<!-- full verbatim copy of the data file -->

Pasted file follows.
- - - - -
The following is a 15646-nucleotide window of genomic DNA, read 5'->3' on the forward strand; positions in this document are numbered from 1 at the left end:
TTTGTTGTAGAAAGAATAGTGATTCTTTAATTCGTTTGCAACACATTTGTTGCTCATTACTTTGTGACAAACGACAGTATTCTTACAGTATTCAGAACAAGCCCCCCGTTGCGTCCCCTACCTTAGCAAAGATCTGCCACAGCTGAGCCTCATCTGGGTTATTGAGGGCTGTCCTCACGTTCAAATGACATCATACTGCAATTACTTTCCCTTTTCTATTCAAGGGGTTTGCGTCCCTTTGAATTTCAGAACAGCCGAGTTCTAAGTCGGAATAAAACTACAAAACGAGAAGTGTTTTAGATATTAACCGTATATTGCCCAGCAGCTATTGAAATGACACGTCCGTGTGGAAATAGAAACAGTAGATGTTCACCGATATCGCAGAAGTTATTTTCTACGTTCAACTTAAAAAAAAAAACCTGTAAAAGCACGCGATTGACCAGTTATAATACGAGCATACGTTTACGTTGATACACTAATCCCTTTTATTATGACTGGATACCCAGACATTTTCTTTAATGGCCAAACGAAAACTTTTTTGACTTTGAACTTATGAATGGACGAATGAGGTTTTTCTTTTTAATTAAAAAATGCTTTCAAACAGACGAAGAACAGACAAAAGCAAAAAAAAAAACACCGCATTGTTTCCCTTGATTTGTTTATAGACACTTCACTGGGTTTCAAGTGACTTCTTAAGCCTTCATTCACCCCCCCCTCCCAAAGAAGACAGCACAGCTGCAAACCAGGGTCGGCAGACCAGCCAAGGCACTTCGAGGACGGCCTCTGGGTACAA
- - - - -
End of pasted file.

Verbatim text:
The following is a 15646-nucleotide window of genomic DNA, read 5'->3' on the forward strand; positions in this document are numbered from 1 at the left end:
TTTGTTGTAGAAAGAATAGTGATTCTTTAATTCGTTTGCAACACATTTGTTGCTCATTACTTTGTGACAAACGACAGTATTCTTACAGTATTCAGAACAAGCCCCCCGTTGCGTCCCCTACCTTAGCAAAGATCTGCCACAGCTGAGCCTCATCTGGGTTATTGAGGGCTGTCCTCACGTTCAAATGACATCATACTGCAATTACTTTCCCTTTTCTATTCAAGGGGTTTGCGTCCCTTTGAATTTCAGAACAGCCGAGTTCTAAGTCGGAATAAAACTACAAAACGAGAAGTGTTTTAGATATTAACCGTATATTGCCCAGCAGCTATTGAAATGACACGTCCGTGTGGAAATAGAAACAGTAGATGTTCACCGATATCGCAGAAGTTATTTTCTACGTTCAACTTAAAAAAAAAAACCTGTAAAAGCACGCGATTGACCAGTTATAATACGAGCATACGTTTACGTTGATACACTAATCCCTTTTATTATGACTGGATACCCAGACATTTTCTTTAATGGCCAAACGAAAACTTTTTTGACTTTGAACTTATGAATGGACGAATGAGGTTTTTCTTTTTAATTAAAAAATGCTTTCAAACAGACGAAGAACAGACAAAAGCAAAAAAAAAAACACCGCATTGTTTCCCTTGATTTGTTTATAGACACTTCACTGGGTTTCAAGTGACTTCTTAAGCCTTCATTCACCCCCCCCTCCCAAAGAAGACAGCACAGCTGCAAACCAGGGTCGGCAGACCAGCCAAGGCACTTCGAGGACGGCCTCTGGGTACAA